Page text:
A Review of Death Cab For Cutie’s Kintsugi: A Beautiful Reformation of Life’s Shards

Death Cab For Cutie’s new album Kintsugi is more Death than Cutie, but it still has plenty of Cab to make it a worthwhile journey. The album’s title, Kintsugi, comes from the Japanese art of repairing or transforming broken pottery with gold, silver or platinum lacquer. Instead of hiding the breakage lines of the pot, the gold, silver and platinum threads highlight the cracks as part of the restored pottery’s life and beauty. Although restored to a similar form, the metallic veins weaving through the vessel’s structure testify to the power of embracing and reinterpreting a work in light of its brokenness. The beauty is found in how the artist infuses the broken pieces together with precious metals. Death Cab For Cutie’s latest album is an attempt to embrace such a technique through song.

For the most part, Kintsugi the album is a contrast between lyric and melody. The lyrics are the broken shards; the melody is the threaded gold, silver and platinum lacquer. For lack of better phrasing, this album is full of really beautiful, even cheerful melodies that accompany terribly sad experiences. If you don’t listen carefully to the lyrics, you’ll think the album is full of upbeat happy songs. If you listen carefully, you’ll realize that you are, in fact, wrong.

The first song, “No Room in Frame” embraces the Kintsugi theme, with a lovely upbeat tune about a relationship that fell apart because of selfishness. Most of the songs on the album follow this pattern of describing a relationship ending, or over, because of selfishness or irreconcilable distance. It’s sort of a soundtrack for divorce or separation after a longterm commitment. Regardless of the darkness of the lyrics, the melodies still float along with comforting beauty. This is probably best seen in the song “Everything’s A Ceiling” that literally compares a relationship ending to digging oneself into an endless hole of misery. This would be the anti-song to the Postal Service’s “Such Great Heights.”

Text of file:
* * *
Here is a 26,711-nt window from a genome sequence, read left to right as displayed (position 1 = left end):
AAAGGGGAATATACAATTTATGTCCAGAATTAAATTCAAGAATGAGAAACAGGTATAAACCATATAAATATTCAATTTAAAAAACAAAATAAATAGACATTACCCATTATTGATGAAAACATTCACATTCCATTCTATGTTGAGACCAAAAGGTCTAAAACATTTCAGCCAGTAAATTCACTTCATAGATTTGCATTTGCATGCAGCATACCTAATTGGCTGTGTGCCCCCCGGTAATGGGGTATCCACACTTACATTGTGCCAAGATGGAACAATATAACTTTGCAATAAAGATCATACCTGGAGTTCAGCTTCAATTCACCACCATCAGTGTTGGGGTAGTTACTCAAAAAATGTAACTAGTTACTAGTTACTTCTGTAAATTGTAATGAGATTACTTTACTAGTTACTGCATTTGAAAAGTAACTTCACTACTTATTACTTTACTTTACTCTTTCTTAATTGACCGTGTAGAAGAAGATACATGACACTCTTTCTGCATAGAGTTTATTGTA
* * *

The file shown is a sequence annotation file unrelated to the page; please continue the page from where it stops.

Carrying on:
Now before you abandon this album as the downer of the year, you must hear it! For the melody and song structure are a golden thread that reinterprets the broken lyrics to make really beautiful and oddly uplifting songs. That’s right, even though the lyrics seem like downers, the actual Kintsugi inspired songs are beautiful and frequently uplifting.

I purposely did not look into the personal life of anyone involved in making this album. I didn’t want to look into the trauma backstory that most likely has inspired many of these seemingly personal songs. I didn’t look because I wanted the art to stand on its own. It must have beauty in its present form. In other words, I’m not concerned with how the pottery got broken but with what the artist made out of the reformed pieces.

In many ways, the album Kintsugi is an example of why art has power and is needed in the development and well being of society. Art gives us the ability to reinterpret and recast both the good and ugly of our lives. Art can take traumatic memories, events and experiences and turn them into something that comforts others or even ourselves. Art also demonstrates that answers are not always necessary for people to move forward. Sometimes the story just needs to be expressed in a different way or with a different tune. Simply put: the tune can change how we experience the events of our lives.

It should be noted that not every song on the album is about broken relationships. Regardless, one can still hear a golden thread throughout the entire work. Death Cab For Cutie’s Kintsugi is not trying to whitewash the pain of the past with a clever tune. Rather, it’s an example of the beauty that can be found when we allow our trauma to be part of our artistic expression. The music doesn’t hide the cracks, it just gives them new meaning. It’s this new meaning that makes Death Cab for Cutie’s Kintsugi a worthy work.


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